News on Wellness

Stretchable antenna could save your life, researchers suggested

Since the dawn of time, people have been purchasing new antenna for their TVs since the originals ones were broken. Now, researchers from North Carolina State University are going to change all of that with the stretchable antenna. Aside from TV, radio and household equipments that has antenna, the antenna can also be used in wearable technologies, such as health monitoring devices.

Dr. Yong Zhu, an associate professor of mechanical and aerospace engineering at NC State and senior author of a paper describing the work, noted the usability of the new antenna. It has these prototype sensors that can be incorporated into wearable health systems.

The researchers was aiming of developing new antenna that are stretchable, can be rolled or twisted, but is capable of returning back to its original shape. Doctors have known it all along the most wearable devices gives their patient discomfort and suffering.

To make an antenna that caters to the need of almost everyone, it must be as a stencil to apply silver nanowires in a specific pattern. Afterwards, pouring liquid polymer over the nanowires. As the polmer cools down, it forms an elastic composite material that has the nanowires embedded in the desired pattern.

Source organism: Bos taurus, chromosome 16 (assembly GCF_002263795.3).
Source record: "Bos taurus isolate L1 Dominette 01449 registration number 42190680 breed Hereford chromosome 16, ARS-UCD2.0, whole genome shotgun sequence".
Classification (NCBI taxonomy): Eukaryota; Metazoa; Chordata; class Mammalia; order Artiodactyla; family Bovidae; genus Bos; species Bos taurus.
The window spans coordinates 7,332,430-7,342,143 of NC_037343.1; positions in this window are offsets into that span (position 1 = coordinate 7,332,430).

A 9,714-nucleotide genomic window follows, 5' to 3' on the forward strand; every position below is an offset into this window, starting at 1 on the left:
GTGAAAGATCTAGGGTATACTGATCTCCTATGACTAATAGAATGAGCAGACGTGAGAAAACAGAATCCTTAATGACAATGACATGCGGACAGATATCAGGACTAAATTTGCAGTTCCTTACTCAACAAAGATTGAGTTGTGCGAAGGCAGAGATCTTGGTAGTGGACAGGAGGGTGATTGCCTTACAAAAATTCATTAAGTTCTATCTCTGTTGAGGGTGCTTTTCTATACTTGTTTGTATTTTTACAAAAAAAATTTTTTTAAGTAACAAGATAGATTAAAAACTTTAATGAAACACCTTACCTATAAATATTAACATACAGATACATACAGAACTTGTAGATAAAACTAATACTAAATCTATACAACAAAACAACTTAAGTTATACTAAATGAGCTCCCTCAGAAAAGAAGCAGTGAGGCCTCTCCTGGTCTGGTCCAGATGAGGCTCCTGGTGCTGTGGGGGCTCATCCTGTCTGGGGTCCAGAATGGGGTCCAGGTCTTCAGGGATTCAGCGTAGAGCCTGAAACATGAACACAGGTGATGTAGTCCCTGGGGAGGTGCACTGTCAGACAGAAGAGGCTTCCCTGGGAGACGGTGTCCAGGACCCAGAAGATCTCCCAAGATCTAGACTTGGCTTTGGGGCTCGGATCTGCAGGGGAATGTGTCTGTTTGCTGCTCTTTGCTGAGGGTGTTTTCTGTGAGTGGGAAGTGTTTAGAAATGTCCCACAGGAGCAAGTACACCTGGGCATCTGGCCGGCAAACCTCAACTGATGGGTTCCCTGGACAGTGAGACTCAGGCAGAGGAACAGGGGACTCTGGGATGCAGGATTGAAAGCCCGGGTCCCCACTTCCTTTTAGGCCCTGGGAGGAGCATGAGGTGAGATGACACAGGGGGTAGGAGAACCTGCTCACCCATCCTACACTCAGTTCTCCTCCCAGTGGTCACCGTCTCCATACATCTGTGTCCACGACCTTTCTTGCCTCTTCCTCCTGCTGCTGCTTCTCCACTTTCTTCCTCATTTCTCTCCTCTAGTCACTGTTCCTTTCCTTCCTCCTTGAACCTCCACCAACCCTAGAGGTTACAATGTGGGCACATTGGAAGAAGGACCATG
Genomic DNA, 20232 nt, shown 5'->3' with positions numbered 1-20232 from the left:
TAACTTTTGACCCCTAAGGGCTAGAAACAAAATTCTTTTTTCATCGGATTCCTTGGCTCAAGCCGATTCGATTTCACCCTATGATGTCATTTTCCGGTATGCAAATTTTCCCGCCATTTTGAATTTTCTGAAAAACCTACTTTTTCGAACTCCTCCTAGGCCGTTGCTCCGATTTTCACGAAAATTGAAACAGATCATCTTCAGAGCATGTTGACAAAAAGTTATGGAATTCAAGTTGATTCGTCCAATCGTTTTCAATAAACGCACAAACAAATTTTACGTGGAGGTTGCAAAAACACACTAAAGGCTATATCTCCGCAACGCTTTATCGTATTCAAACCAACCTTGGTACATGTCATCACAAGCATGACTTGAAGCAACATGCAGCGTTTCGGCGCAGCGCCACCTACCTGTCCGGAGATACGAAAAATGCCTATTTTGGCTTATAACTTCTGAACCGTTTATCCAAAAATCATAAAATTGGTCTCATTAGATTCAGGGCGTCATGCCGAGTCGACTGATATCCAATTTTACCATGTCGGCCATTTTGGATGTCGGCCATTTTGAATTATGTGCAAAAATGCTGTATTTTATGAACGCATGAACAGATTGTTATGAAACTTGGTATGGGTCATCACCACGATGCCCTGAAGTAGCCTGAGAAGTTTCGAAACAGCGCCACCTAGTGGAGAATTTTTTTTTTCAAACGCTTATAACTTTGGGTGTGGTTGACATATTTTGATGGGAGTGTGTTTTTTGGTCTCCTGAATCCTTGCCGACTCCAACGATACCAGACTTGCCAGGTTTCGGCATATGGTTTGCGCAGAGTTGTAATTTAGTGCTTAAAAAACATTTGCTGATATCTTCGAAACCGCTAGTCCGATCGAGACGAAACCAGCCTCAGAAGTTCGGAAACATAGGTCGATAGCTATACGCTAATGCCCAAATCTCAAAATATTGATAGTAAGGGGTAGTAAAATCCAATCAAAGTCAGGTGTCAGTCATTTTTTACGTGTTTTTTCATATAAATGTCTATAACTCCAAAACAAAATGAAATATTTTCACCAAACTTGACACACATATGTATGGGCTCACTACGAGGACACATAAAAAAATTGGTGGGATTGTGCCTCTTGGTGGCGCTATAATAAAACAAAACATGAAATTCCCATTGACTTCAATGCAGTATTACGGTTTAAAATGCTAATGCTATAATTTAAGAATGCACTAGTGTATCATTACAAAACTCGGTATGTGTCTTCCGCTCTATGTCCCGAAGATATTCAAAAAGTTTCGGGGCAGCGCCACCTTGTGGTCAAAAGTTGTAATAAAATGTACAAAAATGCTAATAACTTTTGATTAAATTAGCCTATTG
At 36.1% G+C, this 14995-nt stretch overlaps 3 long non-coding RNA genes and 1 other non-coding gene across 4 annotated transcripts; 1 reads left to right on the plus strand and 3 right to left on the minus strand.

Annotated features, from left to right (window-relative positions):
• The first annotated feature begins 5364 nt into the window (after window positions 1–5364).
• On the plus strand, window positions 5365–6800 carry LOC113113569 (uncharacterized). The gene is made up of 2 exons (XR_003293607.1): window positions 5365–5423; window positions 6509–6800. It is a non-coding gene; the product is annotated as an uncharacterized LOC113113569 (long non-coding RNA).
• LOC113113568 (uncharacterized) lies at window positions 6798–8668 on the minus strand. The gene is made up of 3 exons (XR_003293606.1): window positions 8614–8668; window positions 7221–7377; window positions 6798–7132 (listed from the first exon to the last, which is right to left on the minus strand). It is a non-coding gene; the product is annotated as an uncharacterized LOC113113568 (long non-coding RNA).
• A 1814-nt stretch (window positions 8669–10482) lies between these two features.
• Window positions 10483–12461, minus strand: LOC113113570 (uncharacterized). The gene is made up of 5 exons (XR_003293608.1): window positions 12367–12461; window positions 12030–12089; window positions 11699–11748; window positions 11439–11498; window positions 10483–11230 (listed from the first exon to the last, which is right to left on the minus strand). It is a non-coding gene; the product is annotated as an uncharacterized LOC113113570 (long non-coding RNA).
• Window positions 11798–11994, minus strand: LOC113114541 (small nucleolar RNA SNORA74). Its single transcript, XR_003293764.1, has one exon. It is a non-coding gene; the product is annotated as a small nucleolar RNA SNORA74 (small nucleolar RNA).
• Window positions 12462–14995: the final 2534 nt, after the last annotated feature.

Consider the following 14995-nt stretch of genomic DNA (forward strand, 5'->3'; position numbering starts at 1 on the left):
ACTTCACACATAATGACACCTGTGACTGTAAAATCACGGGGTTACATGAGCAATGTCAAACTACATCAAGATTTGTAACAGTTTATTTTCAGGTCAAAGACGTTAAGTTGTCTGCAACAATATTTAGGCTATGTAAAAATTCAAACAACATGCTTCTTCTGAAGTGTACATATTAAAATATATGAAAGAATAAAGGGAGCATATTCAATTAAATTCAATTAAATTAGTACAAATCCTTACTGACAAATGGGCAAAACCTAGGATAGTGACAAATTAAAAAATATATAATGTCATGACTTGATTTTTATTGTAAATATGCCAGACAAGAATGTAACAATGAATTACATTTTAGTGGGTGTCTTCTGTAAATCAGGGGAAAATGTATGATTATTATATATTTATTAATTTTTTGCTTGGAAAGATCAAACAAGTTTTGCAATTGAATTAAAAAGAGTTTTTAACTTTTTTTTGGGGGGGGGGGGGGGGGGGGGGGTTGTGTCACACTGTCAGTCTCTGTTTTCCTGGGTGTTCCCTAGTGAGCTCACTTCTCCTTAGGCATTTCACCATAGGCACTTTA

This new shape material forms the radiating element of a microstrip patch antenna. By means of manipulation, its shape and diimensions of the radiating element, the researchers are able to control the frequency at which the antenna sends and receives signals. The radiating layer is then adhere to a “ground” layer, which is made of the same composite, except to the fact that it has a continuous layer of silver nanowires embedded.

The researchers also discovered an unusual thing and learned that, while the antenna’s frequency researchers said that charges can change just by that, it frequency its stretch so that it can work with remote equipment while being stretched. Adam noted that if you want it to return to original shape and continues to work even after it has been significantly deformed, bent, twisted or rolled.”

“Other researchers have developed stretchable sensors, using liquid metal, for example,” Zhu says. “Our technique is relatively simple, can be integrated directly into the sensors themselves, and would be fairly easy to scale up.”
The effort that they put on finding the, stretchable antenna builds on previous research from Zhu’s lab that creates create elastic conductors and multifunctional sensors through the use of silver nanowires.

The paper, “Stretchable and Reversibly Deformable Radio Frequency Antennas Based on Silver Nanowires,” is published online in ACS Applied Materials & Interfaces

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